Vendor and contractor relationships are essential for any HOA. Here are 5 tips for vetting potential partners to make sure your community gets the quality service it deserves.
If the responsibility for hiring vendors for your managed community or HOA falls on you, there are a lot of things to consider. It is critical for the HOA to vet potential vendors to make sure they get the reliable, safe, high-quality service their communities need. Associations that don’t perform essential vetting could wind up with a mess and unhappy residents on their hands.
Here are five things HOAs must do to successfully vet vendors and navigate the hiring process.
1. Experience matters
One important thing to consider is the experience of the vendor, and that doesn’t just mean years in business. What really matters is whether the vendor has experience with your job.
The needs of a sprawling gated community are different than those of a single condo or complex. The same goes for one-time construction projects or ongoing maintenance. Some jobs require a bigger company with more resources.
Verify that the vendor has experience with clients, projects, and jobs like this one. Also, look at the company’s website to see if they list clients or past jobs, you can always call them and ask how the vendor performed on their projects.
2. Reputation matters
Find out what current or past clients have to say about a vendor, they are probably your best resource for finding out if a vendor is right for you.
Start by doing a Google search of the company name to see if anything comes up. There are many online review sites that you can check out. Also go to the Better Business Bureau and state licensing boards to ensure there are no complaints or legal actions against the vendor.
3. Compliance matters
All vendors who provide services on or around residential properties must carry certain types of commercial insurance. If they are not compliant, and there is an accident that results in injury or property damage, the HOA could face fines and legal action.
Vendors should have the following commercial insurances:
- General liability: Covers the business in the event of a lawsuit as a result of an injury or property damage while on the site. From a delivery driver who gets in an accident to a cable technician who accidentally cuts a line, liability insurance helps protect everyone.
- Workers compensation: This insurance covers medical bills and lost wages for employees injured on the job. Every state sets a minimum amount that businesses are required to carry. Vendors should have a certificate of insurance for all workers who will be on your property, including helpers or assistants who may not be full-time employees.
- Commercial auto and vehicle liability: Like general liability, this type of insurance covers any vehicles owned by the company, including cars, delivery vans, trucks, and passenger vans and buses.
Be sure to have all vendors list your HOA as “Additional Insured” on their general liability and commercial vehicle insurance policies. This will give your organization legal rights to compensation from the vendor’s insurance company.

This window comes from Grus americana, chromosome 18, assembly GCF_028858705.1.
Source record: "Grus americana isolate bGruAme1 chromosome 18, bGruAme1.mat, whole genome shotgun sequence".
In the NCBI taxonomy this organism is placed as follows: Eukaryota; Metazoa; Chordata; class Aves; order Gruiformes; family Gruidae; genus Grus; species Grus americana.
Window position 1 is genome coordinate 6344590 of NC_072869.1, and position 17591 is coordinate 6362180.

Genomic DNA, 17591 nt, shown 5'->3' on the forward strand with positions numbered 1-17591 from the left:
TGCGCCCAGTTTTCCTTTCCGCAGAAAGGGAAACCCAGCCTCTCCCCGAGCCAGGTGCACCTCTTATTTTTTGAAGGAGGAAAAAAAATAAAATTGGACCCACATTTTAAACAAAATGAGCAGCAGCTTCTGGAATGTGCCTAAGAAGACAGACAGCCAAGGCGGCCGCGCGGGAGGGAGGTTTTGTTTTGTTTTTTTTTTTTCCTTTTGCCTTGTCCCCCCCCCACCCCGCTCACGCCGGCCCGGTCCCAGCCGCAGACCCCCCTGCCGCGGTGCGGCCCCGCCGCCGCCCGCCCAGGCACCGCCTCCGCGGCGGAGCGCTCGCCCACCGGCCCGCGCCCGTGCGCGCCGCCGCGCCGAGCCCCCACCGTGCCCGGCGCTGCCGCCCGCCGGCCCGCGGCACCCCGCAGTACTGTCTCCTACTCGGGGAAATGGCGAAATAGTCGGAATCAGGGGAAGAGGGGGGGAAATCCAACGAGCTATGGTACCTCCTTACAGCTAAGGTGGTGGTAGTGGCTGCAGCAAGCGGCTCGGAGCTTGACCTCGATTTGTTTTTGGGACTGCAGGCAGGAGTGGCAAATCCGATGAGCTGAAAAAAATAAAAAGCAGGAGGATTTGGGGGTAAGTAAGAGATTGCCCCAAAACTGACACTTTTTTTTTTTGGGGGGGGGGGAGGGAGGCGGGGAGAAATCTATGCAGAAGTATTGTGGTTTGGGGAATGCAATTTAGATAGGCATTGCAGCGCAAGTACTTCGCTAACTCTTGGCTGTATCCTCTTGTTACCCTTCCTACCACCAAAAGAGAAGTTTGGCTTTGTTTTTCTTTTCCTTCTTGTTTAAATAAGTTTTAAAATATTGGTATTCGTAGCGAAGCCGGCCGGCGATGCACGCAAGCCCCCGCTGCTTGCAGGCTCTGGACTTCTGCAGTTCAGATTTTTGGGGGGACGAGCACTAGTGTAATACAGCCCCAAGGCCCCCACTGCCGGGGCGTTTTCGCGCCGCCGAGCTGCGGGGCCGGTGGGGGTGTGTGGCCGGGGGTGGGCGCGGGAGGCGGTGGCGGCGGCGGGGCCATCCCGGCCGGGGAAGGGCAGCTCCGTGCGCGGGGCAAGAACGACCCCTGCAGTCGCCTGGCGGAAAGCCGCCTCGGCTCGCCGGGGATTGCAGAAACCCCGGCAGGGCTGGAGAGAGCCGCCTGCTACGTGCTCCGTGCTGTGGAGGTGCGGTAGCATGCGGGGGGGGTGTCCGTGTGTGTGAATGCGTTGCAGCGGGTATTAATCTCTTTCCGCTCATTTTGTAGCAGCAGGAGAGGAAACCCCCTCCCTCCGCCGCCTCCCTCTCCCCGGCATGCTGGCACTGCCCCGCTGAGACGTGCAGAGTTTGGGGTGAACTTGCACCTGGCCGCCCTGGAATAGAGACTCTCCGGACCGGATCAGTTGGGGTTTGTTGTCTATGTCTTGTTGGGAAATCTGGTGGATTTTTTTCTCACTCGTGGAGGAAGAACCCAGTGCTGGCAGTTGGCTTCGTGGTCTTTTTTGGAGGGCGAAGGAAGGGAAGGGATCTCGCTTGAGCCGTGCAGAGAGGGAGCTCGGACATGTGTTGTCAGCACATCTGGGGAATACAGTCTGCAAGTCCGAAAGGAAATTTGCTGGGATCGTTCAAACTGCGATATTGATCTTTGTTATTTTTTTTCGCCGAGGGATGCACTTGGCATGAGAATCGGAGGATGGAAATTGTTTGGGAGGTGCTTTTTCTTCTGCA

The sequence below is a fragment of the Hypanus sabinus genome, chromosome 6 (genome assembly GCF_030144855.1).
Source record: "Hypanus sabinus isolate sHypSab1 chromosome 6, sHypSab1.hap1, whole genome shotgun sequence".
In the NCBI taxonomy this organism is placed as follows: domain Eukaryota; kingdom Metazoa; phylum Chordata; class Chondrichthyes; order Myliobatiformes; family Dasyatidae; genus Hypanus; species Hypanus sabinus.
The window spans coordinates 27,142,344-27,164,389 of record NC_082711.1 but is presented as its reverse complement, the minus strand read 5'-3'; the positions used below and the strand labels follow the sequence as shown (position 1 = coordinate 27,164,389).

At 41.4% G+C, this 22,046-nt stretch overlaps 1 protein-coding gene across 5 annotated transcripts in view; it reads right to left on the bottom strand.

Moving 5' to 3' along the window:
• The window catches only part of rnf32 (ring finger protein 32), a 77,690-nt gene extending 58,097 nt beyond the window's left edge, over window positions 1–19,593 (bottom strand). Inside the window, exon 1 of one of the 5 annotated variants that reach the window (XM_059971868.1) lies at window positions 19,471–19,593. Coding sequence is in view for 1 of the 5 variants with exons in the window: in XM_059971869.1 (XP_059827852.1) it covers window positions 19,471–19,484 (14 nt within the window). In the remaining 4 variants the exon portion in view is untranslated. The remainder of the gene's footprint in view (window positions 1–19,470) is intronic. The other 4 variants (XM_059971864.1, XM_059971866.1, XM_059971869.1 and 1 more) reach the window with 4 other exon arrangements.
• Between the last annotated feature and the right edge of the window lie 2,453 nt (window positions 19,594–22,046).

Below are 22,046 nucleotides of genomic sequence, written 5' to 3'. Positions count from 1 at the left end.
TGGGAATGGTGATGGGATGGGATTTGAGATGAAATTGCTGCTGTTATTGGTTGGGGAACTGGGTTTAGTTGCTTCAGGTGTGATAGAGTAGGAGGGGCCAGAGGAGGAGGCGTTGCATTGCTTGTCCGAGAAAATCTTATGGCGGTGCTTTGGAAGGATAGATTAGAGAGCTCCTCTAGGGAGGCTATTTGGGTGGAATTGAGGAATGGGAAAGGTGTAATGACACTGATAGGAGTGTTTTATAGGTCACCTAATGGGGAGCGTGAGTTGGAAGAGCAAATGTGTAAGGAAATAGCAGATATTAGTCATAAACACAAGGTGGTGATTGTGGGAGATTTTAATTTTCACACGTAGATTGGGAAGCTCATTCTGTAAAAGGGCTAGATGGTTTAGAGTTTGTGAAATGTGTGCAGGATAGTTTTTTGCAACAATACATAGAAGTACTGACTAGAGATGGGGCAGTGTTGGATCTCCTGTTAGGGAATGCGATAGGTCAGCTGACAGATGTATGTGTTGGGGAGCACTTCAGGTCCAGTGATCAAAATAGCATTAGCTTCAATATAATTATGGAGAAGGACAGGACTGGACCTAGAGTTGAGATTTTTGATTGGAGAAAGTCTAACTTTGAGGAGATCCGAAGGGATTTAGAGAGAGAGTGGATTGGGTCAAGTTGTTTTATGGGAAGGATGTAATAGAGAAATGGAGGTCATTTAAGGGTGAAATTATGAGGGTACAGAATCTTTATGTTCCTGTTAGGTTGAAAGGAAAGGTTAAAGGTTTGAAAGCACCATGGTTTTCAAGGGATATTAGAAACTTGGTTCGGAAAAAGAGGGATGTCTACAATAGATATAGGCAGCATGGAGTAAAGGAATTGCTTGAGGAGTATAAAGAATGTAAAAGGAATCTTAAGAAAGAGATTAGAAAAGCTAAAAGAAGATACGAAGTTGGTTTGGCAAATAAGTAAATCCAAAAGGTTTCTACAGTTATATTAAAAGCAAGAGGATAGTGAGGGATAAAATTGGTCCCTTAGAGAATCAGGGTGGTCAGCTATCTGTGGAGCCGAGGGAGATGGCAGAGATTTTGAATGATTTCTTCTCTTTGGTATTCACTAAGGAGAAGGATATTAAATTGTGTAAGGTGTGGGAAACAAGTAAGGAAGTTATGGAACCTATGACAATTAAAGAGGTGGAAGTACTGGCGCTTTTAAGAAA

Check out our previous blog on vendor insurance requirements. Then verify that any vendor you are thinking about hiring is in full compliance with the laws in your state.
4. Contract specifics matter
Failing to understand contracts or specify key terms and conditions has tripped up many an HOA board. If the contract is vague or doesn’t include certain services, be sure to ask about them. This is the best way to ensure there are no surprise expenses afteryou sign the contract.
Vendor contracts should specify:
- The exact services to be rendered.
- How services will be rendered and how often.
- The payment arrangement for the vendor, including how often and when the vendor will be paid. (Example: monthly retainer, hourly fee, as-needed basis, etc.)
- The estimated hours per week or month.
- What happens if there is an emergency? Is there an extra fee, or are emergency services covered? Who do you contact in the event of an emergency? What happens if services are needed on weekends or holidays?
5. Transparency matters
It’s also important to be open and honest with your residents throughout the hiring process. If you keep residents in the dark, they may become suspicious and think you’re trying to hide something. Let residents know about the companies you are considering and allow them to give feedback. Be sure to inform them once a vendor is selected.
Note: Before beginning the hiring process, consult the HOA bylaws and any policies and procedures manual. Your governing documents may include requirements for informing residents about hiring vendors.
Check out our previous blog on the Top 5 Vendor Management Mistakes for more information.
Need help hiring vendors?
Hiring can be a big job, and you may not have the experience to know which company is the best choice. VendorSmart can help you vet vendors and manage bids, and we provide ongoing vendor support, including risk management and compliance management. If you are looking to hire a vendor or manage the certifications of current vendors, contact us to get started.